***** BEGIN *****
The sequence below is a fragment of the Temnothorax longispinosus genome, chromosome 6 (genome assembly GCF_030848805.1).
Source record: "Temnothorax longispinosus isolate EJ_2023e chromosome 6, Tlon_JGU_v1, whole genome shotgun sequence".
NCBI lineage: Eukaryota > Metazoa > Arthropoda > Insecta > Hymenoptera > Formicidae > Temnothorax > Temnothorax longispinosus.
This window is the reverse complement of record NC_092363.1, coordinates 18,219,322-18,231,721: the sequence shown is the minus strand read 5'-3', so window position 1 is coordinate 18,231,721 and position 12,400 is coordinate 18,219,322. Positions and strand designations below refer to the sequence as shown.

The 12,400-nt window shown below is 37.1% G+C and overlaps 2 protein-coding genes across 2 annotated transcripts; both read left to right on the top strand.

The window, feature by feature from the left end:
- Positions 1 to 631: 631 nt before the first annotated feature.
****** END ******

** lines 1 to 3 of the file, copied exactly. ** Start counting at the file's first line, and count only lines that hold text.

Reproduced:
The sequence below is a fragment of the Temnothorax longispinosus genome, chromosome 6 (genome assembly GCF_030848805.1).
Source record: "Temnothorax longispinosus isolate EJ_2023e chromosome 6, Tlon_JGU_v1, whole genome shotgun sequence".
NCBI lineage: Eukaryota > Metazoa > Arthropoda > Insecta > Hymenoptera > Formicidae > Temnothorax > Temnothorax longispinosus.